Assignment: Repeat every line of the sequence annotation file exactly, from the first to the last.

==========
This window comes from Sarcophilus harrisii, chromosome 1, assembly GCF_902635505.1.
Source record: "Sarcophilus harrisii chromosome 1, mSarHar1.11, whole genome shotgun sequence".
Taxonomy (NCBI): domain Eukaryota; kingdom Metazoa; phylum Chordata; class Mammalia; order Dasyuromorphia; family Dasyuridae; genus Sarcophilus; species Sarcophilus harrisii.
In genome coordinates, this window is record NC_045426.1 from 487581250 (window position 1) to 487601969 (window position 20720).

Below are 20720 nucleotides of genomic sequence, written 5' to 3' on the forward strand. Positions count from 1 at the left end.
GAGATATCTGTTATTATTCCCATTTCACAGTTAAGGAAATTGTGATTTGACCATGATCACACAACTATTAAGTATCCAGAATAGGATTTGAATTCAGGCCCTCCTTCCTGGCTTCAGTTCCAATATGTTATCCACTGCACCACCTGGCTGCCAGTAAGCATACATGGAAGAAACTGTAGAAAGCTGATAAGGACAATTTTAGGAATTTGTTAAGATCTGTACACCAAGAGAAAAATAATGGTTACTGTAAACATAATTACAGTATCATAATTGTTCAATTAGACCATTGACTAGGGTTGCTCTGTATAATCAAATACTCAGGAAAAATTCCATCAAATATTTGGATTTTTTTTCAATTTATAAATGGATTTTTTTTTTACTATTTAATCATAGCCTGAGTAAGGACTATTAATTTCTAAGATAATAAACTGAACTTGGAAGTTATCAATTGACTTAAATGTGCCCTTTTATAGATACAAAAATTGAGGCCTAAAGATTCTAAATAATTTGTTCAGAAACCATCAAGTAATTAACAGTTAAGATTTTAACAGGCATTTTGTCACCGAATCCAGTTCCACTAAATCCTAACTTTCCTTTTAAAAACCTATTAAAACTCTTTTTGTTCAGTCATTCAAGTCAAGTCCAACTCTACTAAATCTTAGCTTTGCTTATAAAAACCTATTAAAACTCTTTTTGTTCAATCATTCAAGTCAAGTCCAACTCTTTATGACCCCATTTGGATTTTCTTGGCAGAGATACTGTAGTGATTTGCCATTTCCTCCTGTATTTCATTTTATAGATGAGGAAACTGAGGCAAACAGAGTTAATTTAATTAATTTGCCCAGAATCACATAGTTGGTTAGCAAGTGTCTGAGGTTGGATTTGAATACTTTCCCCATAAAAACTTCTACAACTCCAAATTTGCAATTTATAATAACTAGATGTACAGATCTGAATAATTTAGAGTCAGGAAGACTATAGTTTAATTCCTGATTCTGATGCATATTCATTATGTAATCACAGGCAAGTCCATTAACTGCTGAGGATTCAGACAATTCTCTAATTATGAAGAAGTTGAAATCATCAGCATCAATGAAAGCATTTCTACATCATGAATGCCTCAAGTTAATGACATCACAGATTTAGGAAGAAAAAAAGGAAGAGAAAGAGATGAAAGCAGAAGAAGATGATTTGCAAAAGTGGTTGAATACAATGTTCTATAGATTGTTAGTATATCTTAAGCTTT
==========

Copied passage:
This window comes from Sarcophilus harrisii, chromosome 1, assembly GCF_902635505.1.
Source record: "Sarcophilus harrisii chromosome 1, mSarHar1.11, whole genome shotgun sequence".
Taxonomy (NCBI): domain Eukaryota; kingdom Metazoa; phylum Chordata; class Mammalia; order Dasyuromorphia; family Dasyuridae; genus Sarcophilus; species Sarcophilus harrisii.
In genome coordinates, this window is record NC_045426.1 from 487581250 (window position 1) to 487601969 (window position 20720).

Below are 20720 nucleotides of genomic sequence, written 5' to 3' on the forward strand. Positions count from 1 at the left end.
GAGATATCTGTTATTATTCCCATTTCACAGTTAAGGAAATTGTGATTTGACCATGATCACACAACTATTAAGTATCCAGAATAGGATTTGAATTCAGGCCCTCCTTCCTGGCTTCAGTTCCAATATGTTATCCACTGCACCACCTGGCTGCCAGTAAGCATACATGGAAGAAACTGTAGAAAGCTGATAAGGACAATTTTAGGAATTTGTTAAGATCTGTACACCAAGAGAAAAATAATGGTTACTGTAAACATAATTACAGTATCATAATTGTTCAATTAGACCATTGACTAGGGTTGCTCTGTATAATCAAATACTCAGGAAAAATTCCATCAAATATTTGGATTTTTTTTCAATTTATAAATGGATTTTTTTTTTACTATTTAATCATAGCCTGAGTAAGGACTATTAATTTCTAAGATAATAAACTGAACTTGGAAGTTATCAATTGACTTAAATGTGCCCTTTTATAGATACAAAAATTGAGGCCTAAAGATTCTAAATAATTTGTTCAGAAACCATCAAGTAATTAACAGTTAAGATTTTAACAGGCATTTTGTCACCGAATCCAGTTCCACTAAATCCTAACTTTCCTTTTAAAAACCTATTAAAACTCTTTTTGTTCAGTCATTCAAGTCAAGTCCAACTCTACTAAATCTTAGCTTTGCTTATAAAAACCTATTAAAACTCTTTTTGTTCAATCATTCAAGTCAAGTCCAACTCTTTATGACCCCATTTGGATTTTCTTGGCAGAGATACTGTAGTGATTTGCCATTTCCTCCTGTATTTCATTTTATAGATGAGGAAACTGAGGCAAACAGAGTTAATTTAATTAATTTGCCCAGAATCACATAGTTGGTTAGCAAGTGTCTGAGGTTGGATTTGAATACTTTCCCCATAAAAACTTCTACAACTCCAAATTTGCAATTTATAATAACTAGATGTACAGATCTGAATAATTTAGAGTCAGGAAGACTATAGTTTAATTCCTGATTCTGATGCATATTCATTATGTAATCACAGGCAAGTCCATTAACTGCTGAGGATTCAGACAATTCTCTAATTATGAAGAAGTTGAAATCATCAGCATCAATGAAAGCATTTCTACATCATGAATGCCTCAAGTTAATGACATCACAGATTTAGGAAGAAAAAAAGGAAGAGAAAGAGATGAAAGCAGAAGAAGATGATTTGCAAAAGTGGTTGAATACAATGTTCTATAGATTGTTAGTATATCTTAAGCTTT